Have you been denied medically necessary prescription drug treatment for Hepatitis C? If you have, Kantor & Kantor, LLP has a solution to help navigate you toward insurance carrier approval of Harvoni treatment for Hepatitis C.
In October 2014, the FDA approved Harvoni (ledipasvir-sofosbuvir), a prescription drug that dramatically changes the lives of those infected with Hepatitis C. Harvoni is a once daily tablet that contains two drugs, ledipasvir and sofosbuvir, and has been shown to successfully treat patients with chronic Hepatitis C.
Harvoni tablet treatment lasts for eight, twelve or twenty-four weeks depending on the viral load of the individual who has been diagnosed with Hepatitis C. Harvoni’s efficacy has been well-documented and established. Various clinical trials, consisting of more than 1,500 participants, have shown treatment success rates of well over 90% for patients with varying stages of Hepatitis C. It is now the standard of practice in the medical community to prescribe Harvoni regimens for individuals with varying levels of Hepatitis C.
Individuals with Hepatitis C are diagnosed with varying stages of liver fibrosis. Advanced liver fibrosis results in cirrhosis, liver failure, and portal hypertension and often requires liver transplantation. For individuals with Hepatitis C, the stakes are extremely high when it comes to making claims for a potentially curing drug, like Harvoni. Each day that passes by without proper treatment could cause potentially permanent harm to an individual’s health and condition.
Depending on the method used by treating professionals to diagnose their patients, individuals with Hepatitis C are classified with, for example, a METAVIR score (a scoring system used to quantify the health of one’s liver) of F0-F4. Based on this scoring system, various insurance carriers are denying medical professional-prescribed Harvoni treatment and artificially regulating access to the proven and effective treatment.
Here are some examples of frequent insurance company restrictions on access to Harvoni treatment:
Anthem Blue Cross/Express Scripts (internal guidelines revised October 15, 2014):
• Anthem’s Harvoni Pre-Authorization Guidelines • Anthem covers ledipasvir/sofosbuvir for adults with genotype 1 chronic hepatitis C infections and compensated liver disease with a liver fibrosis staging score of 3 or 4, but not 0-2.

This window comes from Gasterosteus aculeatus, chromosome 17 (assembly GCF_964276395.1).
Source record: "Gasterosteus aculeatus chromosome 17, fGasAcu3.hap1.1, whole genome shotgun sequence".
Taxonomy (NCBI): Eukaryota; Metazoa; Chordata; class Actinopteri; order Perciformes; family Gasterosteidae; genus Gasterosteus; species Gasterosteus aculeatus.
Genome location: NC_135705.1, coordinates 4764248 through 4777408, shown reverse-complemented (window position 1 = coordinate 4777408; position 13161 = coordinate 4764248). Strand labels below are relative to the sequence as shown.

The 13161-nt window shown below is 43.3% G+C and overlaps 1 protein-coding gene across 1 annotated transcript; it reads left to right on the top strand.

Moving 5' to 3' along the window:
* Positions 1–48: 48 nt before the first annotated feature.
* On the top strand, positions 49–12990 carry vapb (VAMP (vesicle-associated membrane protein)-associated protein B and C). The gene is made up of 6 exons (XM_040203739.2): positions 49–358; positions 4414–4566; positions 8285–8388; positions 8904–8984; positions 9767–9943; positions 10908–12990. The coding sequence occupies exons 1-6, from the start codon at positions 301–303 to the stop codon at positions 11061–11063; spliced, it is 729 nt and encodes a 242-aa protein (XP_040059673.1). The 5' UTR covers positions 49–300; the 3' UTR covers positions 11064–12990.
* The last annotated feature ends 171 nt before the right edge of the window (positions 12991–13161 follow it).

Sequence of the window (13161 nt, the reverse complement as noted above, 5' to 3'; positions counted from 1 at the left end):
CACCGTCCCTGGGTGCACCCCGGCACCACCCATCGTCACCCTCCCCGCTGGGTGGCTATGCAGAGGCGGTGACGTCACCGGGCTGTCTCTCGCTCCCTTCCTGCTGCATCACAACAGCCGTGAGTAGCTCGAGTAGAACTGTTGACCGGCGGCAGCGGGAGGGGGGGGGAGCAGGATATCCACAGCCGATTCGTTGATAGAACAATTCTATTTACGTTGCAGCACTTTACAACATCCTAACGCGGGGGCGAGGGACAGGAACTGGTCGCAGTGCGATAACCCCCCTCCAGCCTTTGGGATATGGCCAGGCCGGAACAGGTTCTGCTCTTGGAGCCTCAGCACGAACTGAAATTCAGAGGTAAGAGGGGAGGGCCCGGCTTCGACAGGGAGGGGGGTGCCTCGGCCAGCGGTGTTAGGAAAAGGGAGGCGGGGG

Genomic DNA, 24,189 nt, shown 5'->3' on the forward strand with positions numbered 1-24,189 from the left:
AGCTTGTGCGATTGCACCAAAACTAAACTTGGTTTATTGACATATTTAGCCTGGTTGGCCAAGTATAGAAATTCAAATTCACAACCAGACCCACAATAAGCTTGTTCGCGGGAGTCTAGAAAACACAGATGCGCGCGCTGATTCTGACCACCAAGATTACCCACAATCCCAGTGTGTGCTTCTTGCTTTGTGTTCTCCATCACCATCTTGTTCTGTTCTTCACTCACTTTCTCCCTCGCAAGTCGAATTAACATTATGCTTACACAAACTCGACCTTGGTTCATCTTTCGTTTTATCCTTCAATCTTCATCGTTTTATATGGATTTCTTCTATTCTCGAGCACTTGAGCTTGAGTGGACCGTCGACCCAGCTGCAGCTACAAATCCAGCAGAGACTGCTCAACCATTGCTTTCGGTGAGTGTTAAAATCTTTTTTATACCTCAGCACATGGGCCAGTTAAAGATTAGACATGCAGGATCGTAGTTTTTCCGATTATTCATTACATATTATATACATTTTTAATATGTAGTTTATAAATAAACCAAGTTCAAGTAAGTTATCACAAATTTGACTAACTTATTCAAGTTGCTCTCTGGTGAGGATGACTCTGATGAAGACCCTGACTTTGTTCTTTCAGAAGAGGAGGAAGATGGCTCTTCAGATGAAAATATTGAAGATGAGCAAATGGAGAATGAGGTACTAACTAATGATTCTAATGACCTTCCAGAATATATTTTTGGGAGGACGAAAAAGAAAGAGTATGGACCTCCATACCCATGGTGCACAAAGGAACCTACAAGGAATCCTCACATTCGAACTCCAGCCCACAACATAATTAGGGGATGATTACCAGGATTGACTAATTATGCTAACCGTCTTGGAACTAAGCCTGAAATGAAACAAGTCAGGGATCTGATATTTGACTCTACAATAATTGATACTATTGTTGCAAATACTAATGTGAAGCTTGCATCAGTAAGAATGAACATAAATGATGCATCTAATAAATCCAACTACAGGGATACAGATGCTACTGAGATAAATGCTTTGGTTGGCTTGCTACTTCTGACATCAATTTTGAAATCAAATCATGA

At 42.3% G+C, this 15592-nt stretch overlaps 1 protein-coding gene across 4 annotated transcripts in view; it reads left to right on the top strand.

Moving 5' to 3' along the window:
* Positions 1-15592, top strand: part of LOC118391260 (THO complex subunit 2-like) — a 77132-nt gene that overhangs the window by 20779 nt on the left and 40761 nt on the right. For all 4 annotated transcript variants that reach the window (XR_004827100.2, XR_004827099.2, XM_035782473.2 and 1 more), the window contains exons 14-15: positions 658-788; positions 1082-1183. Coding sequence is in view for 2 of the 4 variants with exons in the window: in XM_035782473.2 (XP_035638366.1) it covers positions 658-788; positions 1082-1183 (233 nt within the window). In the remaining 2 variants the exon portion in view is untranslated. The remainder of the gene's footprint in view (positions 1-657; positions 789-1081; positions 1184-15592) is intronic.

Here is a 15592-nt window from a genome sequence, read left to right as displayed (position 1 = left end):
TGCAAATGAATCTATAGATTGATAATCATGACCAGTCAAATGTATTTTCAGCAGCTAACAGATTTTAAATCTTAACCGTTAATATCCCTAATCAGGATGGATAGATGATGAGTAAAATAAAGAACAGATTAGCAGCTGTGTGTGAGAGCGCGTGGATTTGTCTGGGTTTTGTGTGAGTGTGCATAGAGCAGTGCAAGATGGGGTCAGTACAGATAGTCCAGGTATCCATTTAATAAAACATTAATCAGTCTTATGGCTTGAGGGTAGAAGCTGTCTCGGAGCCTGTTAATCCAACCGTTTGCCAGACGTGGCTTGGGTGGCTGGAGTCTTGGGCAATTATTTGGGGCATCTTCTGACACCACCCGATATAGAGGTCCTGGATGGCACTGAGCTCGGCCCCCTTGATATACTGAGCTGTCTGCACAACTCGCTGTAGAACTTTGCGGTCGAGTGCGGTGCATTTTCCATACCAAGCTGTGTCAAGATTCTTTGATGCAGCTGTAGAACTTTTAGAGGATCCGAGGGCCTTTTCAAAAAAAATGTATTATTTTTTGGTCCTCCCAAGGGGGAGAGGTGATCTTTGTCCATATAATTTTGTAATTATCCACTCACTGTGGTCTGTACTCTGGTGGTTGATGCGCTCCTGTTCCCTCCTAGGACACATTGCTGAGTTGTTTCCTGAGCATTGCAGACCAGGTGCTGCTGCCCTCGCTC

UnitedHealthcare Insurance Company (guidelines effective October 15, 2014):
• UHIC’S Harvoni Guidelines • UHIC limits the use of ledipasvir/sofosbuvir to patients with genotype 1 chronic hepatitis C infections who have advanced liver disease with a staging score of 3 or 4, not 0 -2.
HealthNet (guidelines effective October 28, 2014):
• HealthNet Harvoni Guidelines • Health Net’s interim guidelines for ledipasvir/sofosbuvir provide coverage for patients with genotype 1 chronic hepatitis C infections who have not failed previous treatment that included sofosbuvir and who have fibrosis demonstrated by liver biopsy or noninvasive test corresponding to METAVIR score of 2-4, not 0-1.
Why Are Insurers Denying Harvoni Treatment?
Insurance companies have no other basis to deny claims for Harvoni treatment than purely financial and profit-seeking interests. Harvoni treatment regimens cost roughly $94,000-$100,000 (depending on the estimate) for a 12-week program. However, insurance companies are not allowed to advance a financial basis for denial because no such factor should be considered in determining what services are covered as defined in the terms of your health insurance plan. Insurance companies are arbitrarily regulating access to this expensive but curative treatment under the guise of “practicing” medicine through their internal clinical guidelines. In the cross-hairs of the carriers’ profit motive are individuals who have earlier stages of Hepatitis C.
Can Insurance Carriers Use Their Arbitrary Clinical Guidelines To Artificially Limit Access to Harvoni Treatment?
No, the laws and regulations which govern legal actions brought under the Employee Retirement Income Security Act (“ERISA”) DO NOT allow carriers to adopt any internal clinical guidelines they choose and then rely upon those guidelines with impunity. Rather, insurance carriers may rely only upon those guidelines that reasonably interpret the insurance plan which governs your health insurance coverage.
At Kantor & Kantor, LLP, we believe it is a SOCIETAL IMPERATIVE that all individuals with Hepatitis C are adequately treated with the treatments they are prescribed by their treating professionals. If your claim for Harvoni treatment has been denied, our firm may be able to help and get you on track to get the treatment you need.